Viacom president Mel Karmazin told the audience at the Hollywood Radio and Television Society Newsmaker Luncheon in Beverly Hills that Viacom will not trim employees during the current economic downturn. While many firms have announced plans to cut staff – Walt Disney Co. announced this week that would lay off about 3 percent of its 120,000 employees and Warner Bros. said it plans to close three of its 15 U.S. sales offices and cut some 615 jobs – Viacom has no such plans. “I never understood how companies found themselves in a position where they could let 4,000 people go,” Karmazin said.
The explosion of advertising revenue derived largely by massive marketing campaigns of now defunct Internet companies caused the year 2000 to be an unusual year – one that people should approach with caution when making comparisons to the same months this year. “If we compared ad revenue with two years ago, we would see vast improvement, but if we compare today with a year ago, which is what Wall Street and a lot of us do, we’re comparing to an abnormal year,” Karmazin said.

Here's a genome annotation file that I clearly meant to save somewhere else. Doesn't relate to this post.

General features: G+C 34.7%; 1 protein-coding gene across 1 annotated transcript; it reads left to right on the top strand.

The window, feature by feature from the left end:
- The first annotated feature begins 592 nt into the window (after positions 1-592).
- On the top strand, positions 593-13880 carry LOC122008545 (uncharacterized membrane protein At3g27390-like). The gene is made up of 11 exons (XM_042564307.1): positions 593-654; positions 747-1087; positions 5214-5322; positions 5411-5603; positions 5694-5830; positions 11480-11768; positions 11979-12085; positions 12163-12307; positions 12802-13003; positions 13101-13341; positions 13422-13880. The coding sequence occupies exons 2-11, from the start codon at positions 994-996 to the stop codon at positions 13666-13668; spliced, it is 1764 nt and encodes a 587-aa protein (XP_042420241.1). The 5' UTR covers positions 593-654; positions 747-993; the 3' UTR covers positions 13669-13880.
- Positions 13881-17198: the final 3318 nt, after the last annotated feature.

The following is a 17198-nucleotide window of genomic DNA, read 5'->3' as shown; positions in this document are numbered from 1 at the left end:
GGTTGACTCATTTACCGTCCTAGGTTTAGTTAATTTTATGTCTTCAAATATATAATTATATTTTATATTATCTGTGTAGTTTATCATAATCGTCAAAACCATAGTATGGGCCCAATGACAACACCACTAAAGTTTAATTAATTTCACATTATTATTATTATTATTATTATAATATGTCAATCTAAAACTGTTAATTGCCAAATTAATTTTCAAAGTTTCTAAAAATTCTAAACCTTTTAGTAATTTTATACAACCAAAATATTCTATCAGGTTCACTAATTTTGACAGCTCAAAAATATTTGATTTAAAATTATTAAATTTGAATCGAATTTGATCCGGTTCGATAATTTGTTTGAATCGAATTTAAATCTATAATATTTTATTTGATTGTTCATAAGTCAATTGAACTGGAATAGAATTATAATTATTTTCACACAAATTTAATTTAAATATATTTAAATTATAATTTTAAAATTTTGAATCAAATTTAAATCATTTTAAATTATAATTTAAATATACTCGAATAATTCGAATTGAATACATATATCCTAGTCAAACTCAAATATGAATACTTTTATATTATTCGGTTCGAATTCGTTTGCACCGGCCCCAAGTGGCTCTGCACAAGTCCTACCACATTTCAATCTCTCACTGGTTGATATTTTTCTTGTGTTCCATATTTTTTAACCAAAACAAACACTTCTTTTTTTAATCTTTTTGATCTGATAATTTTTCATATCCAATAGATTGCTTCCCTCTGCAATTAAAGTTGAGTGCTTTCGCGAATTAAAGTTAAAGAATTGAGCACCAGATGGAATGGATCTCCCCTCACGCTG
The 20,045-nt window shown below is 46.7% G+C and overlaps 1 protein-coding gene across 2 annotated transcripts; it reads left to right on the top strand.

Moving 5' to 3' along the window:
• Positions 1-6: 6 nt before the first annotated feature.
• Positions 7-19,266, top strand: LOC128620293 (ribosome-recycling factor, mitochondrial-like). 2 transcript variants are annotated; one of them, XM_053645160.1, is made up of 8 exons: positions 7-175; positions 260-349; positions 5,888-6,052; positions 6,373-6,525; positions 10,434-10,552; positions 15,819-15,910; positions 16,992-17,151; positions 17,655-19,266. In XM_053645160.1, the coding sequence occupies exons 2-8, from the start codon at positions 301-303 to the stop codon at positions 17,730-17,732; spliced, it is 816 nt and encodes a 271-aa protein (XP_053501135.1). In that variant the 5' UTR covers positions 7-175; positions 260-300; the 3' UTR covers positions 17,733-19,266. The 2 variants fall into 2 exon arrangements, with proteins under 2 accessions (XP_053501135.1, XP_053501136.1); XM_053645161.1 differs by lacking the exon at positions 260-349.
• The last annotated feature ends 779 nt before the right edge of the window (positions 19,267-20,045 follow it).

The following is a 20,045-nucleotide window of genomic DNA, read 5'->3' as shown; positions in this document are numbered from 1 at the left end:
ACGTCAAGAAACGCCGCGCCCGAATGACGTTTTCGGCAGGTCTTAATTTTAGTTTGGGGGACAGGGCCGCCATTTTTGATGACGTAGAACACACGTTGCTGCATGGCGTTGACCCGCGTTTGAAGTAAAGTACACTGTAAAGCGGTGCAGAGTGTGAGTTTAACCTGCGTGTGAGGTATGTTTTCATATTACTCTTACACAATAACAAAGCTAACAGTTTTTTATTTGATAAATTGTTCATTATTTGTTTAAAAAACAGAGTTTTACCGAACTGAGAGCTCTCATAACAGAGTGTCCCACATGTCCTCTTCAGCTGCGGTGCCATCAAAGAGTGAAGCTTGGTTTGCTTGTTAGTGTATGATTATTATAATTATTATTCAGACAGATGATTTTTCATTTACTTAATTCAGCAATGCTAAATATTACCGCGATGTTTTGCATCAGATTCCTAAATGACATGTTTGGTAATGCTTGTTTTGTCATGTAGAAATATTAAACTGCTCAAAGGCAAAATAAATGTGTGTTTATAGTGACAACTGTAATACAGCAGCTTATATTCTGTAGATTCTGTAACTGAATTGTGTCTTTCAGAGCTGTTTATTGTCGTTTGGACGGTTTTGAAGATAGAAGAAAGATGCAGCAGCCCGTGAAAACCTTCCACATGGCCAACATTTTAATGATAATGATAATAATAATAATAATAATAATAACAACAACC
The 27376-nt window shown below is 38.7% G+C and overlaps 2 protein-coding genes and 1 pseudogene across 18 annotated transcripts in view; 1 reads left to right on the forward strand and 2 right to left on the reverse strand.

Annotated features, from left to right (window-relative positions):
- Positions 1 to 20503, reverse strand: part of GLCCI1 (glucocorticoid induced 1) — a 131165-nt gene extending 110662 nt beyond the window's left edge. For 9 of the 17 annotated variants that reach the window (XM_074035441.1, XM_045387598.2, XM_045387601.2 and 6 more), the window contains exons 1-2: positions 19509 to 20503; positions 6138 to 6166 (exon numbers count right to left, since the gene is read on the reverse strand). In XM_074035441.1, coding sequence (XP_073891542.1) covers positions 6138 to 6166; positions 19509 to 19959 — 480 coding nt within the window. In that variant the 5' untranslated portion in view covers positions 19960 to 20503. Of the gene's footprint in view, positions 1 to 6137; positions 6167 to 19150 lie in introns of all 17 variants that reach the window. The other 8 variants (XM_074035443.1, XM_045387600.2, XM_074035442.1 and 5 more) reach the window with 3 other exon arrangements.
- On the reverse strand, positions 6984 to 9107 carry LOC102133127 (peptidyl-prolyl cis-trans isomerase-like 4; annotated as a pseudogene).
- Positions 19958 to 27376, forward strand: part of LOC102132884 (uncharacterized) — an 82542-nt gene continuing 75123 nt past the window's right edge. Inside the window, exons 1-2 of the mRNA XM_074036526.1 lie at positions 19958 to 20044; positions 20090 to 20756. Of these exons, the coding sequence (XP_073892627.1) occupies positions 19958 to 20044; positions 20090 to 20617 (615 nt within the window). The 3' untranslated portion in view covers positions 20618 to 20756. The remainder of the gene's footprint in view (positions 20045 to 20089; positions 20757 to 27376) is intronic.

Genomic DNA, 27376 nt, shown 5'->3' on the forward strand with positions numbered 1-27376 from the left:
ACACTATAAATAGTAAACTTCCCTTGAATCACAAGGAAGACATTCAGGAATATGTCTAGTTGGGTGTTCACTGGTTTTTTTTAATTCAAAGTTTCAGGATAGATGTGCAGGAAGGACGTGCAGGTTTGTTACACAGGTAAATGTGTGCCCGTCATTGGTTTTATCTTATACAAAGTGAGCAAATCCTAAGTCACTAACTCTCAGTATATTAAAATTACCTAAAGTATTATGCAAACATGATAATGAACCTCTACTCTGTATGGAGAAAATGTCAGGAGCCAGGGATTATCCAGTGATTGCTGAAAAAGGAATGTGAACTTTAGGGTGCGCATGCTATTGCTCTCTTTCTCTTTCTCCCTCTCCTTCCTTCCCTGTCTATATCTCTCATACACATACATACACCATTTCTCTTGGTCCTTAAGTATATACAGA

Reinforcing his doubt about the profitability of the Internet, Karmazin said, “Yahoo said it won’t make money in 2001, and it’s not because they’re all taking private jets. It’s a great brand, a functioning brand, with 185 million users. If they can’t do it, I find it hard to believe anyone can.” However, he pointed out that the Internet will have its place in the way business is conducted in the future. “Efficiencies created within a company is where the Internet will be useful. Maybe it will be like the phone, where you can’t live without it, you make more money because of it, but not many people make money with it.”
In spite of Karmazin’s statements, several Viacom properties have trimmed staff in recent belt-tightening efforts, as cable networks Nickelodeon and BET and the CBS TV station group each have announced cutbacks.